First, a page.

Assuming its not passive aggressive polite, like holding a door for someone two hundred yards away so they have to run:(, or expecting that offering a seat means a dateo_O, or leering blatantly while you tell someone what a nice day it is:mad:, or telling someone they look nice followed by demanding a date::sick::, or pulling someone's bag off them by force to carry it:eek:...
     
  15. Pattycake

    Pattycake Member

    I think someone has had issues... ::unsure::
     
  16. Cece

    Cece New Member

    I'm all for giving up seats for pregnant women but I don't really like some of the implications in this article.

    I feel like I would find it more impolite for a pregnant woman to stare at me, trying to catch my eye, so that I can offer her my seat, rather than her just coming up and asking for it. Sure, it might be uncomfortable for her, but she'd be the one who ends up with the comfort of a seat. I think people rely too much on other people offering them what they want, even when they haven't asked for it. In most situations in life, you have to ask to get what you want. She didn't even bother to put a badge on as far as I can tell.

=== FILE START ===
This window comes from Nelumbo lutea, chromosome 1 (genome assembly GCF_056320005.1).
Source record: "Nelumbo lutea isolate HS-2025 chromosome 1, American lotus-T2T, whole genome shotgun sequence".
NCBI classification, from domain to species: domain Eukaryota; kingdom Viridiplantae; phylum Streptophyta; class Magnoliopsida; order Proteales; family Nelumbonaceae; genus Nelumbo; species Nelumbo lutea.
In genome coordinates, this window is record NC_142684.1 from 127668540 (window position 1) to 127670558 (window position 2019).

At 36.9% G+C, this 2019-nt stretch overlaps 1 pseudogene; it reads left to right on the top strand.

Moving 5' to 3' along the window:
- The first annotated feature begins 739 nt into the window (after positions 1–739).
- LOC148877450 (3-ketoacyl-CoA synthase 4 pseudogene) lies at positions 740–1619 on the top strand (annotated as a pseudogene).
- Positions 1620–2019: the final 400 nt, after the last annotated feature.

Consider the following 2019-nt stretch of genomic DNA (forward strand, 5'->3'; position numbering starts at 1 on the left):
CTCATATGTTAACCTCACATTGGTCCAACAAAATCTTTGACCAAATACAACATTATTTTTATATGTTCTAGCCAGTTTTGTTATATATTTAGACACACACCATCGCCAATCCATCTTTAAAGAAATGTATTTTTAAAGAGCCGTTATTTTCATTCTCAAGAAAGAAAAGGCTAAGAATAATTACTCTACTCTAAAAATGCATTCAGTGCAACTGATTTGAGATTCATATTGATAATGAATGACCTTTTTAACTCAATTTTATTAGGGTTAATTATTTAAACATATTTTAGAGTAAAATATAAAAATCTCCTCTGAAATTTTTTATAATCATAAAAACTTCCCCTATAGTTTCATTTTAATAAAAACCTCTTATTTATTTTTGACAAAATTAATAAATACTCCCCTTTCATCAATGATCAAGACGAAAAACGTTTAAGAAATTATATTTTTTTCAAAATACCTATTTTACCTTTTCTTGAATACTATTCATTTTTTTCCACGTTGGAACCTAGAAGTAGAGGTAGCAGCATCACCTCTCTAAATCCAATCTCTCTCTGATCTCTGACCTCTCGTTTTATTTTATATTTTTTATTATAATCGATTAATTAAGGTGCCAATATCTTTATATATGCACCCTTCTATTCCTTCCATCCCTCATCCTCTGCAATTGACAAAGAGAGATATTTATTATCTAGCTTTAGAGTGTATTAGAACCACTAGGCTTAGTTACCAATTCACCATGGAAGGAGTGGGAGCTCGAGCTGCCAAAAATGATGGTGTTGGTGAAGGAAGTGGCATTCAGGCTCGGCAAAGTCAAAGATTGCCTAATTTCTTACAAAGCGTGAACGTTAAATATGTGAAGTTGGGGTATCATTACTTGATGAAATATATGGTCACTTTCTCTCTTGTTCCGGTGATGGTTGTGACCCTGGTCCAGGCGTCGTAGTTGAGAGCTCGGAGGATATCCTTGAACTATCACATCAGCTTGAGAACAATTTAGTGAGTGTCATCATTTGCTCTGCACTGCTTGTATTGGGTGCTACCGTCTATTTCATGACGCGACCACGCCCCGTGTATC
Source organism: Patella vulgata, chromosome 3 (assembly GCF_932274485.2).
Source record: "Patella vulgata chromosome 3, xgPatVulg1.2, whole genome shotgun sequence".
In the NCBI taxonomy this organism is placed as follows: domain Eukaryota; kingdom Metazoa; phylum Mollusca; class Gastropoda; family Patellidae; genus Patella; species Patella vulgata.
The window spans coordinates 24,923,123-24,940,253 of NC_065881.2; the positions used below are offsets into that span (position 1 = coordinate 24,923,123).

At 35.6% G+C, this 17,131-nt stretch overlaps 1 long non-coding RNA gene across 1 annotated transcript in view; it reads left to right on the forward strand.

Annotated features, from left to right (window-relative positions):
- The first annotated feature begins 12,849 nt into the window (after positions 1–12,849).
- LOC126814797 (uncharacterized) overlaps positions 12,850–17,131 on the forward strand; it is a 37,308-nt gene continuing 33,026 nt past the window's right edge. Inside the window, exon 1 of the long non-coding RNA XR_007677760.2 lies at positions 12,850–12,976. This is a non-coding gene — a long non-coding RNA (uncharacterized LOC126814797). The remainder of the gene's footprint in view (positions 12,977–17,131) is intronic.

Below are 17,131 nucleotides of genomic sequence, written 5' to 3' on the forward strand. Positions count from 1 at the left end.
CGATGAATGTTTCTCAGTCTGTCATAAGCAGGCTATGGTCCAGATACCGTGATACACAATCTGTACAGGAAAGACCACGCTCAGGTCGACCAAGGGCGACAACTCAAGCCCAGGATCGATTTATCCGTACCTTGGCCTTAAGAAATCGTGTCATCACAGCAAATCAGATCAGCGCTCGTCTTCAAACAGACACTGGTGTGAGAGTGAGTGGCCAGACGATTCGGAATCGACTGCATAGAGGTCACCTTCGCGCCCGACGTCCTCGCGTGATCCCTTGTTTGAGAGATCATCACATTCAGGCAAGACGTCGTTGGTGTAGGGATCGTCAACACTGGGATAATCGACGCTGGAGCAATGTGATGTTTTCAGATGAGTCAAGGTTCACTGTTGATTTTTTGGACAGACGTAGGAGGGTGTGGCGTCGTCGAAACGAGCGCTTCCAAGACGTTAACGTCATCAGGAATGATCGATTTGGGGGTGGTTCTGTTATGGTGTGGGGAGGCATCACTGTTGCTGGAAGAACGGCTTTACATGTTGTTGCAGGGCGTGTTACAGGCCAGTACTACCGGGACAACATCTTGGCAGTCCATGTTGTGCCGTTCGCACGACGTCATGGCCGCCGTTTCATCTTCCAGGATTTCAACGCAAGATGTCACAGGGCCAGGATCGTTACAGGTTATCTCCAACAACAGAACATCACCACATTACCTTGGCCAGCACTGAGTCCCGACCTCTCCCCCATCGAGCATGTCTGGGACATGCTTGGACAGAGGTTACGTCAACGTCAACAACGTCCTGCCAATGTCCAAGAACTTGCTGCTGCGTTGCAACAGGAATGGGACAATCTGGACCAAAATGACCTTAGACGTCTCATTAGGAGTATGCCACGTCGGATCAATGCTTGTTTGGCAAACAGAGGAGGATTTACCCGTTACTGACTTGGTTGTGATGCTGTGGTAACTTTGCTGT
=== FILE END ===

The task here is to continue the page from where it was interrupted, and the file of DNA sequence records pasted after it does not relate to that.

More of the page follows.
That being said, I think it's impolite not to offer up your seat if you see a woman who is that pregnant and uncomfortable (assuming you're in good physical condition yourself).
     
  17. Angel

    Angel Munificent Critic

    I will be honest but it is one of the few times that I find the TFL "Baby on Board" badge to be actually useful and I know a lot of people respond to it around London, especially as it is free for expectant mothers.

    One of the few things TFL has got right over the years.
     
  18. Kindler

    Kindler Active Member

    Saw exactly this happen the other day. Was sat in a carriage, guy looked straight over my shoulder and offered his seat to someone. Next thing I knew he had moved and a lady with one of those badges sat down for the journey. She didn't look that pregnant, but she was definitely grateful.